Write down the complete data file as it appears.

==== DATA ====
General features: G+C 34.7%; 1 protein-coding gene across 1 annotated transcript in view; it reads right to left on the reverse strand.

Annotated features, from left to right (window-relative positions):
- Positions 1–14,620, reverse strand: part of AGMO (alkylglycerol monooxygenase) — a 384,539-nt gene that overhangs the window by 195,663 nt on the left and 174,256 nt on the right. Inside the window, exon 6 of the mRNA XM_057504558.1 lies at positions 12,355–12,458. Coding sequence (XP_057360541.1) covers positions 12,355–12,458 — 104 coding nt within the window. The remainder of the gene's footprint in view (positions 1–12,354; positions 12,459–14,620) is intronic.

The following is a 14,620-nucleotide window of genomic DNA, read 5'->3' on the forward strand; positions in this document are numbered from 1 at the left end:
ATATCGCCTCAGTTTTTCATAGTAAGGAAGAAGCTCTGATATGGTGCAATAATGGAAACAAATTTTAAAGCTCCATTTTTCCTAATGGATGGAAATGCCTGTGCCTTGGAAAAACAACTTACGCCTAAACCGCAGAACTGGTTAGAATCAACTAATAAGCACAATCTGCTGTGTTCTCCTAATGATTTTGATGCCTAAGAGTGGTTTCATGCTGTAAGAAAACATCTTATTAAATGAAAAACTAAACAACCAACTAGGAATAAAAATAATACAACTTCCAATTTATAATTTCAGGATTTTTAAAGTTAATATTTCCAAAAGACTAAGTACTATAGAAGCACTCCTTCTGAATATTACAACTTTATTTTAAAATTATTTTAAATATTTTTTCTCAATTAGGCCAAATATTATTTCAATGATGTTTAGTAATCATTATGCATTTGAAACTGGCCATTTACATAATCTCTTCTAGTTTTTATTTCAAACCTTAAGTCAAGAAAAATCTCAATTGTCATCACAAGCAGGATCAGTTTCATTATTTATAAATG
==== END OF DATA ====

General features: G+C 34.7%; 1 protein-coding gene across 1 annotated transcript in view; it reads right to left on the reverse strand.

Annotated features, from left to right (window-relative positions):
- Positions 1–14,620, reverse strand: part of AGMO (alkylglycerol monooxygenase) — a 384,539-nt gene that overhangs the window by 195,663 nt on the left and 174,256 nt on the right. Inside the window, exon 6 of the mRNA XM_057504558.1 lies at positions 12,355–12,458. Coding sequence (XP_057360541.1) covers positions 12,355–12,458 — 104 coding nt within the window. The remainder of the gene's footprint in view (positions 1–12,354; positions 12,459–14,620) is intronic.

The following is a 14,620-nucleotide window of genomic DNA, read 5'->3' on the forward strand; positions in this document are numbered from 1 at the left end:
ATATCGCCTCAGTTTTTCATAGTAAGGAAGAAGCTCTGATATGGTGCAATAATGGAAACAAATTTTAAAGCTCCATTTTTCCTAATGGATGGAAATGCCTGTGCCTTGGAAAAACAACTTACGCCTAAACCGCAGAACTGGTTAGAATCAACTAATAAGCACAATCTGCTGTGTTCTCCTAATGATTTTGATGCCTAAGAGTGGTTTCATGCTGTAAGAAAACATCTTATTAAATGAAAAACTAAACAACCAACTAGGAATAAAAATAATACAACTTCCAATTTATAATTTCAGGATTTTTAAAGTTAATATTTCCAAAAGACTAAGTACTATAGAAGCACTCCTTCTGAATATTACAACTTTATTTTAAAATTATTTTAAATATTTTTTCTCAATTAGGCCAAATATTATTTCAATGATGTTTAGTAATCATTATGCATTTGAAACTGGCCATTTACATAATCTCTTCTAGTTTTTATTTCAAACCTTAAGTCAAGAAAAATCTCAATTGTCATCACAAGCAGGATCAGTTTCATTATTTATAAATG